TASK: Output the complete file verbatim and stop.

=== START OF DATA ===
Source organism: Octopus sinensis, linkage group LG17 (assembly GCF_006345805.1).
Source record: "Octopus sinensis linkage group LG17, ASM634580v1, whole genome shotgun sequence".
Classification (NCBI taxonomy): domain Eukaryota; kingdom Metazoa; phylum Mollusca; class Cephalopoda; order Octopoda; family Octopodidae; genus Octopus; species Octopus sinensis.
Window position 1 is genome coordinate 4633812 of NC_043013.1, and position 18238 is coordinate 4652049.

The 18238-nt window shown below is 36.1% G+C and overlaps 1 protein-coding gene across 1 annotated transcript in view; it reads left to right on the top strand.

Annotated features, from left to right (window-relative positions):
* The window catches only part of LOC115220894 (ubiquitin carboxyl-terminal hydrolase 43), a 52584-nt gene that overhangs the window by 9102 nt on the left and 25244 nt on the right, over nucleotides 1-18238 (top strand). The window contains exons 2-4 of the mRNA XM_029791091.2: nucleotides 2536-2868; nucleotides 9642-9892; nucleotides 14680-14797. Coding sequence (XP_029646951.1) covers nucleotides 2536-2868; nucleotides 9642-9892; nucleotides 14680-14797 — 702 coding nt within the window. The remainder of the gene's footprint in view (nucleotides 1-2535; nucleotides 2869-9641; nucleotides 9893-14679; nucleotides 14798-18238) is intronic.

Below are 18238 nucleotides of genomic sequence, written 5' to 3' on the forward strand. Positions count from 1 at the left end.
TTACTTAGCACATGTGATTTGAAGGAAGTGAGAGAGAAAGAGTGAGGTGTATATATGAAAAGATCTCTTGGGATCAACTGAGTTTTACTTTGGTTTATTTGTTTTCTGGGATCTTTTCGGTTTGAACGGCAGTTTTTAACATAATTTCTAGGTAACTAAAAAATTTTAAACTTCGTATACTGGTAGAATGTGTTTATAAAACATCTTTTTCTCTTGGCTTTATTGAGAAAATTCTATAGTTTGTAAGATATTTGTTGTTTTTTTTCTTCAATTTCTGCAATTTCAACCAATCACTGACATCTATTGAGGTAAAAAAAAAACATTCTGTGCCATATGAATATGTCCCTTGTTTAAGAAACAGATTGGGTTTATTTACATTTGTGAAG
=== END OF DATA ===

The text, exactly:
Source organism: Octopus sinensis, linkage group LG17 (assembly GCF_006345805.1).
Source record: "Octopus sinensis linkage group LG17, ASM634580v1, whole genome shotgun sequence".
Classification (NCBI taxonomy): domain Eukaryota; kingdom Metazoa; phylum Mollusca; class Cephalopoda; order Octopoda; family Octopodidae; genus Octopus; species Octopus sinensis.
Window position 1 is genome coordinate 4633812 of NC_043013.1, and position 18238 is coordinate 4652049.

The 18238-nt window shown below is 36.1% G+C and overlaps 1 protein-coding gene across 1 annotated transcript in view; it reads left to right on the top strand.

Annotated features, from left to right (window-relative positions):
* The window catches only part of LOC115220894 (ubiquitin carboxyl-terminal hydrolase 43), a 52584-nt gene that overhangs the window by 9102 nt on the left and 25244 nt on the right, over nucleotides 1-18238 (top strand). The window contains exons 2-4 of the mRNA XM_029791091.2: nucleotides 2536-2868; nucleotides 9642-9892; nucleotides 14680-14797. Coding sequence (XP_029646951.1) covers nucleotides 2536-2868; nucleotides 9642-9892; nucleotides 14680-14797 — 702 coding nt within the window. The remainder of the gene's footprint in view (nucleotides 1-2535; nucleotides 2869-9641; nucleotides 9893-14679; nucleotides 14798-18238) is intronic.

Below are 18238 nucleotides of genomic sequence, written 5' to 3' on the forward strand. Positions count from 1 at the left end.
TTACTTAGCACATGTGATTTGAAGGAAGTGAGAGAGAAAGAGTGAGGTGTATATATGAAAAGATCTCTTGGGATCAACTGAGTTTTACTTTGGTTTATTTGTTTTCTGGGATCTTTTCGGTTTGAACGGCAGTTTTTAACATAATTTCTAGGTAACTAAAAAATTTTAAACTTCGTATACTGGTAGAATGTGTTTATAAAACATCTTTTTCTCTTGGCTTTATTGAGAAAATTCTATAGTTTGTAAGATATTTGTTGTTTTTTTTCTTCAATTTCTGCAATTTCAACCAATCACTGACATCTATTGAGGTAAAAAAAAAACATTCTGTGCCATATGAATATGTCCCTTGTTTAAGAAACAGATTGGGTTTATTTACATTTGTGAAG